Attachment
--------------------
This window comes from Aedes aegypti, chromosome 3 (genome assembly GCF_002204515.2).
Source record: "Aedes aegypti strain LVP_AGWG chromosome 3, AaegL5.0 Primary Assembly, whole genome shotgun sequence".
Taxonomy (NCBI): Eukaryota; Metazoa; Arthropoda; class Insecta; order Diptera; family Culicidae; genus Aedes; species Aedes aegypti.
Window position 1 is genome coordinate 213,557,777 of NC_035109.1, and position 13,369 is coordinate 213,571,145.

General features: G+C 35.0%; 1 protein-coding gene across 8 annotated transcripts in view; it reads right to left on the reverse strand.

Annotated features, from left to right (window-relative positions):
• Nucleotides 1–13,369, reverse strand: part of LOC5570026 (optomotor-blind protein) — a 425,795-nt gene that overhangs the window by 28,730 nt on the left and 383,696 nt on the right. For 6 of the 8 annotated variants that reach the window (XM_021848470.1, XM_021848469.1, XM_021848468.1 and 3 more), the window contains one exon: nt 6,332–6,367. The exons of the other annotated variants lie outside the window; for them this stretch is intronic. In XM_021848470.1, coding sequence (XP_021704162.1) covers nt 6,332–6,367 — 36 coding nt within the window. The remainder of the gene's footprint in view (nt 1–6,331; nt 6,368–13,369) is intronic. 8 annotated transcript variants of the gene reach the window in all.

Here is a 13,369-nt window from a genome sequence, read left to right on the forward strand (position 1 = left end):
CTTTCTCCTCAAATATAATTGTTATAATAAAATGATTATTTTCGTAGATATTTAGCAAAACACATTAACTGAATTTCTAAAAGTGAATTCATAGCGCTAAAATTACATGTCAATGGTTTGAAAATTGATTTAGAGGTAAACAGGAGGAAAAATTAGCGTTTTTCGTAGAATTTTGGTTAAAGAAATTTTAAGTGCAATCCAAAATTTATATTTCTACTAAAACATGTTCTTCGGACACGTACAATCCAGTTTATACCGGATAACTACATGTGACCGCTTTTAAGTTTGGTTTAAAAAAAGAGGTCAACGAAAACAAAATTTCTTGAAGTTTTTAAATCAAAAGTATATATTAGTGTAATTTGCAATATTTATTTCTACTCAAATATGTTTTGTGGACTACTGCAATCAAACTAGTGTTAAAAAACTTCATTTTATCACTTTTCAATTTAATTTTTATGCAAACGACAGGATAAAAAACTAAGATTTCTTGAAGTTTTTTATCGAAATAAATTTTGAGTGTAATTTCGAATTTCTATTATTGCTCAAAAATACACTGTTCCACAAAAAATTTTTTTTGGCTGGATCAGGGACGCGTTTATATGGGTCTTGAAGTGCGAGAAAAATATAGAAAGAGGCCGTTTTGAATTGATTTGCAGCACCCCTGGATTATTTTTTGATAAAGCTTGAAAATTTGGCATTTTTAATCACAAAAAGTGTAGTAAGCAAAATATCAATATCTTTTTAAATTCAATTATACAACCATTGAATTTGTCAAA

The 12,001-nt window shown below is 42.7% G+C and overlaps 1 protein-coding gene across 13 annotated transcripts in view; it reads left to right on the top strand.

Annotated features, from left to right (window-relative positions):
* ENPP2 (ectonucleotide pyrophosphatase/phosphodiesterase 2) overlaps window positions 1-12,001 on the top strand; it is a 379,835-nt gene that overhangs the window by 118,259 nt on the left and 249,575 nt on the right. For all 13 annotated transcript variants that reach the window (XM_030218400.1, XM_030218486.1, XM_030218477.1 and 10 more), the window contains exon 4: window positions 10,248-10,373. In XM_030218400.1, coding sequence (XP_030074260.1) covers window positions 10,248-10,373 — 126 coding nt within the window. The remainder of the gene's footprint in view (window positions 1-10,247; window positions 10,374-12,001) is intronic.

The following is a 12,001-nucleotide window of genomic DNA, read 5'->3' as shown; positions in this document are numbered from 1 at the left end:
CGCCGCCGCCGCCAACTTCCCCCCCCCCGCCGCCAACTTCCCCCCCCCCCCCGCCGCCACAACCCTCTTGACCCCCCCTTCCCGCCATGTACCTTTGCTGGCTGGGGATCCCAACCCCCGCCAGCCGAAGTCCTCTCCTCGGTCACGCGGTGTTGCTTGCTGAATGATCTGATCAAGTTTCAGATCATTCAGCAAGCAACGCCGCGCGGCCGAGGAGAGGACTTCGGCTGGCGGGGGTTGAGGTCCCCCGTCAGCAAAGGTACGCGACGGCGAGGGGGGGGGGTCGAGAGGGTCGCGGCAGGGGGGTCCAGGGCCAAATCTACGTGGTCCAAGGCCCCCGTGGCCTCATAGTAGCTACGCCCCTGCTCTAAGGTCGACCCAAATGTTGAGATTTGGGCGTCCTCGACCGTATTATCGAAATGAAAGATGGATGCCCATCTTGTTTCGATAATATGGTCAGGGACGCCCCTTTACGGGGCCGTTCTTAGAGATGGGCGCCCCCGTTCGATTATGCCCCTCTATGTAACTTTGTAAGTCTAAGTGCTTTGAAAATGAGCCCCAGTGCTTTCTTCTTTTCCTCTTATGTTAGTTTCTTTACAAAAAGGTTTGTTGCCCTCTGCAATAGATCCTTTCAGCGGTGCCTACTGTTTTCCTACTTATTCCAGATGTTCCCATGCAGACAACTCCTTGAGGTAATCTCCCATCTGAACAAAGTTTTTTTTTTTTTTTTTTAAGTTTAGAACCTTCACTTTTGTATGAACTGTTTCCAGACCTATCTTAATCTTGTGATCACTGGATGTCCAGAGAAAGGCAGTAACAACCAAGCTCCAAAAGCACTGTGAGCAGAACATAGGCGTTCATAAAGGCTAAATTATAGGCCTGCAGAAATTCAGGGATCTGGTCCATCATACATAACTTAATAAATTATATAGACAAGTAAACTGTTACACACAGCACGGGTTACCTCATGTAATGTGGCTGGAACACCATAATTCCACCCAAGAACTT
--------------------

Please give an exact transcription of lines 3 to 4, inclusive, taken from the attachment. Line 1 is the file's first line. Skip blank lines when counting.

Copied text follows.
Taxonomy (NCBI): Eukaryota; Metazoa; Arthropoda; class Insecta; order Diptera; family Culicidae; genus Aedes; species Aedes aegypti.
Window position 1 is genome coordinate 213,557,777 of NC_035109.1, and position 13,369 is coordinate 213,571,145.